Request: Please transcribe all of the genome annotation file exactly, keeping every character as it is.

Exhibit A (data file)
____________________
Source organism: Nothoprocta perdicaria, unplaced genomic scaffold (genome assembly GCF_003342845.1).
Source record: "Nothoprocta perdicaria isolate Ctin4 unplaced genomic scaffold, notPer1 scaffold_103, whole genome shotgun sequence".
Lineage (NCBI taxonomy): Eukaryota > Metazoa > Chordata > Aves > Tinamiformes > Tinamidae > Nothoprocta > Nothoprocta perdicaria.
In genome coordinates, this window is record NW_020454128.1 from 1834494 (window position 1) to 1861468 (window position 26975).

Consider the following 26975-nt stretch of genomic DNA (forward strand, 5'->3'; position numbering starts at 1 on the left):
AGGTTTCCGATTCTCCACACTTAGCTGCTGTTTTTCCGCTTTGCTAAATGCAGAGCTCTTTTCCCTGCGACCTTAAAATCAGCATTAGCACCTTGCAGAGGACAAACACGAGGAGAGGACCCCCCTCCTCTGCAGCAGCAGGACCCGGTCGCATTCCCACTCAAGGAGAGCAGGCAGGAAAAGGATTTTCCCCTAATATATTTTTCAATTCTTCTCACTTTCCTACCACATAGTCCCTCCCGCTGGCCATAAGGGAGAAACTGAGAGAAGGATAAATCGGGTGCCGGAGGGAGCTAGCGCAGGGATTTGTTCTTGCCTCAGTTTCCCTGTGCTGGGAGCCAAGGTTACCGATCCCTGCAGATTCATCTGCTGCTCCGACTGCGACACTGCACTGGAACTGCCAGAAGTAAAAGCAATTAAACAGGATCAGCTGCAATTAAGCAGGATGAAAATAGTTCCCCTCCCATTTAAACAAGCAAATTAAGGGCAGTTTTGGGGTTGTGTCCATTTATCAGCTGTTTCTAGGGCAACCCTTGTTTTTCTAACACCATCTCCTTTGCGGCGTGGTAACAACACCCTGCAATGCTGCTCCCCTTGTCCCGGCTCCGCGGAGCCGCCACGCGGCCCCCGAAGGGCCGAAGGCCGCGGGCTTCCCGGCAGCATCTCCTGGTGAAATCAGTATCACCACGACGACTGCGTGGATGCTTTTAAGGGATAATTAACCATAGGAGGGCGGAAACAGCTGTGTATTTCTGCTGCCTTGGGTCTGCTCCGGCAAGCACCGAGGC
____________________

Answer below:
Source organism: Nothoprocta perdicaria, unplaced genomic scaffold (genome assembly GCF_003342845.1).
Source record: "Nothoprocta perdicaria isolate Ctin4 unplaced genomic scaffold, notPer1 scaffold_103, whole genome shotgun sequence".
Lineage (NCBI taxonomy): Eukaryota > Metazoa > Chordata > Aves > Tinamiformes > Tinamidae > Nothoprocta > Nothoprocta perdicaria.
In genome coordinates, this window is record NW_020454128.1 from 1834494 (window position 1) to 1861468 (window position 26975).

Consider the following 26975-nt stretch of genomic DNA (forward strand, 5'->3'; position numbering starts at 1 on the left):
AGGTTTCCGATTCTCCACACTTAGCTGCTGTTTTTCCGCTTTGCTAAATGCAGAGCTCTTTTCCCTGCGACCTTAAAATCAGCATTAGCACCTTGCAGAGGACAAACACGAGGAGAGGACCCCCCTCCTCTGCAGCAGCAGGACCCGGTCGCATTCCCACTCAAGGAGAGCAGGCAGGAAAAGGATTTTCCCCTAATATATTTTTCAATTCTTCTCACTTTCCTACCACATAGTCCCTCCCGCTGGCCATAAGGGAGAAACTGAGAGAAGGATAAATCGGGTGCCGGAGGGAGCTAGCGCAGGGATTTGTTCTTGCCTCAGTTTCCCTGTGCTGGGAGCCAAGGTTACCGATCCCTGCAGATTCATCTGCTGCTCCGACTGCGACACTGCACTGGAACTGCCAGAAGTAAAAGCAATTAAACAGGATCAGCTGCAATTAAGCAGGATGAAAATAGTTCCCCTCCCATTTAAACAAGCAAATTAAGGGCAGTTTTGGGGTTGTGTCCATTTATCAGCTGTTTCTAGGGCAACCCTTGTTTTTCTAACACCATCTCCTTTGCGGCGTGGTAACAACACCCTGCAATGCTGCTCCCCTTGTCCCGGCTCCGCGGAGCCGCCACGCGGCCCCCGAAGGGCCGAAGGCCGCGGGCTTCCCGGCAGCATCTCCTGGTGAAATCAGTATCACCACGACGACTGCGTGGATGCTTTTAAGGGATAATTAACCATAGGAGGGCGGAAACAGCTGTGTATTTCTGCTGCCTTGGGTCTGCTCCGGCAAGCACCGAGGC